Project 1610P: Southern Westerlies' Evolution in Environments of the Past (SWEEP)


The Southern Hemisphere westerly winds (SHWW) are the dominant component of mid-latitude
atmospheric circulation in the Southern Hemisphere. Importantly, they have been implicated as a
major driver of carbon release from the deep ocean reservoir during the last deglaciation. Thus,
the SHWW are closely linked to regional and global climate. While shifts in the SHWW have
been documented over seasonal and glacial cycles, many questions remain regarding SHWW
variability on decadal to millennial timescales.

This project entails the formation of a temporary working group, comprised of researchers
focusing on SHWW variability at intermediate timescales, whose aim is to combine recent
datasets, incorporate modeling results, and create a robust, statistical picture of SHWW
evolution. Additionally, this project will emphasize the involvement and contributions of PhD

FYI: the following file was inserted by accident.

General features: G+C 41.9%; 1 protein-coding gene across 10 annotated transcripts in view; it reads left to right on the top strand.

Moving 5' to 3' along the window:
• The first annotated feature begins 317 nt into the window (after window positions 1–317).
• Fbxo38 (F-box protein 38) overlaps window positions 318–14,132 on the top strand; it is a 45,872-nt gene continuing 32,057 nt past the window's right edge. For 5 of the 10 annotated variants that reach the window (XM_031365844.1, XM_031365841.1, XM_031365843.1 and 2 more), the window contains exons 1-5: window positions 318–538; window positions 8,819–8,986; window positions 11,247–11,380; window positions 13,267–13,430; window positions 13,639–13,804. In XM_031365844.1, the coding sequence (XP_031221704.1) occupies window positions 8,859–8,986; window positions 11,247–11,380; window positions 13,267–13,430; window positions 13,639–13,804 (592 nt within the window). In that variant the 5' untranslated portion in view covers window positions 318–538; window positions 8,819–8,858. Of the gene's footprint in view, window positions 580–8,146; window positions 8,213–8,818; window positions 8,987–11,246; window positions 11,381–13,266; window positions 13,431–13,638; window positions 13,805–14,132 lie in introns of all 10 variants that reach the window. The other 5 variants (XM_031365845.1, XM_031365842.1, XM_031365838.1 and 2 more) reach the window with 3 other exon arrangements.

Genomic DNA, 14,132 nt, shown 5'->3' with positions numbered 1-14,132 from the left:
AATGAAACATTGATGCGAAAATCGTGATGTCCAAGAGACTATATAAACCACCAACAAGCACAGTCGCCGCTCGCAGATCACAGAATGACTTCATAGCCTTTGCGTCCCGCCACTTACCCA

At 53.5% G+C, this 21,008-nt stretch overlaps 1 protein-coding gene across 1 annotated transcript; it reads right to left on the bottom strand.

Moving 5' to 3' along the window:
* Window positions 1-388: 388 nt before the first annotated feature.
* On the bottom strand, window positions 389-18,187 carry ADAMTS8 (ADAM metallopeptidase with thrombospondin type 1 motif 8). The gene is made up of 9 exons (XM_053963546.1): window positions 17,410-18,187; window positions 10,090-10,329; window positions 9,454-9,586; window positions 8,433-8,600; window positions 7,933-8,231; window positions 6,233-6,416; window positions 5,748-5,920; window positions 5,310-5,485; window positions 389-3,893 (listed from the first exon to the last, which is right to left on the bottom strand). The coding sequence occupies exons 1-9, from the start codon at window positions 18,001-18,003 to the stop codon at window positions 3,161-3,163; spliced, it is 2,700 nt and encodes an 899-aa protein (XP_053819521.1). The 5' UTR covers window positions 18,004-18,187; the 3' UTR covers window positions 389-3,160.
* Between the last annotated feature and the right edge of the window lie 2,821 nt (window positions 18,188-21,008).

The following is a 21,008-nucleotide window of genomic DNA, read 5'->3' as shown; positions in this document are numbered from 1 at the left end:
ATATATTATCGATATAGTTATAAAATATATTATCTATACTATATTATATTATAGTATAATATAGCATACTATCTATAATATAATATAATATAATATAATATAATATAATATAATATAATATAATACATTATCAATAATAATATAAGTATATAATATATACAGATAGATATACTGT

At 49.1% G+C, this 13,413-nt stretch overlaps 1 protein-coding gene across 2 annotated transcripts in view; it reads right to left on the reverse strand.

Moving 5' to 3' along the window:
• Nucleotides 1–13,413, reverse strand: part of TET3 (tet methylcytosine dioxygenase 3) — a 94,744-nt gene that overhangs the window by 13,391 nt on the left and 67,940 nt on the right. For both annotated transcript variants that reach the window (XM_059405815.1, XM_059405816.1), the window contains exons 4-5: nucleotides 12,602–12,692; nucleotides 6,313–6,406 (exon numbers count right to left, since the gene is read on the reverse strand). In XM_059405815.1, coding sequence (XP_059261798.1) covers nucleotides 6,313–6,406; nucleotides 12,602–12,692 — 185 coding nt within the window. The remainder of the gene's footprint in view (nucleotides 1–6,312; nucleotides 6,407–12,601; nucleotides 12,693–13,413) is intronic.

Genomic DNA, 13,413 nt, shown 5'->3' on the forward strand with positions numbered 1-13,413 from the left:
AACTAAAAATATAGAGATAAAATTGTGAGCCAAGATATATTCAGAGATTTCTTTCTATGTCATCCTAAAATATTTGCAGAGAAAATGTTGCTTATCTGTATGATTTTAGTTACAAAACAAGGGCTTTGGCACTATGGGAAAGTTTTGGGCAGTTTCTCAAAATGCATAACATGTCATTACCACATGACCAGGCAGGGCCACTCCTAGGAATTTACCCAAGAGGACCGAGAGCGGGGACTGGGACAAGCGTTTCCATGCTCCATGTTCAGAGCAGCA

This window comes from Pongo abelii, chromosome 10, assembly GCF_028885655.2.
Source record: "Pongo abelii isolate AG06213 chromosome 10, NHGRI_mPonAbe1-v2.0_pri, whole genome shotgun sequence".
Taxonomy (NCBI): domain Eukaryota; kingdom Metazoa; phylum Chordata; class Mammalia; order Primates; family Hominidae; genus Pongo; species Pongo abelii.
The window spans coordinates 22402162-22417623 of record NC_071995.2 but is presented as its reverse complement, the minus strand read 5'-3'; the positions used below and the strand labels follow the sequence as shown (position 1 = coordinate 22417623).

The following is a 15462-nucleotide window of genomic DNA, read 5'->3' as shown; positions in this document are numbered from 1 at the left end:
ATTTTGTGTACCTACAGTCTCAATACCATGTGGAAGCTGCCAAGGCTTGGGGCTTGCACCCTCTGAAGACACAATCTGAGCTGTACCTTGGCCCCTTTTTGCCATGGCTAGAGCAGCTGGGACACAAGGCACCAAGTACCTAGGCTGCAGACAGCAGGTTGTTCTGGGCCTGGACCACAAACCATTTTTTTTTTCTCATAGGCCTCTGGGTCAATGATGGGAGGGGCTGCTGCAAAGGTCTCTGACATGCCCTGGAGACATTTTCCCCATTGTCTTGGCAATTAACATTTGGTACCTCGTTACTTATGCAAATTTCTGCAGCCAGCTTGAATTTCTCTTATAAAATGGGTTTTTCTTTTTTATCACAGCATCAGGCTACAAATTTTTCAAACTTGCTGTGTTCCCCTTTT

students and early career researchers, thereby incorporating INQUA’s charge to “involve where
appropriate early-career or developing-country researchers in significant roles.”

In 2016, we created a community website (, established a network of
researchers studying the SHWW, and will co-host a three-day workshop in Santiago, Chile, in
conjunction with the SHAPE IFG (2-4 Nov). We hope to have several more outcomes in the next
year: (1) A special publication or issue that stems from our workshop; (2) A larger grant proposal
for international, collaborative research; (3) Increased contribution from our community to data
repositories, which will be a focus of our workshop; and (4) A continued web-presence to recruit
new members and highlight the work of our community.

Project Leaders

Jessica Hinojosa

California Institute Of Technology, California, USA

Project Sponsorship

This project is sponsored by the INQUA PALCOM Commission under the International Focus Group: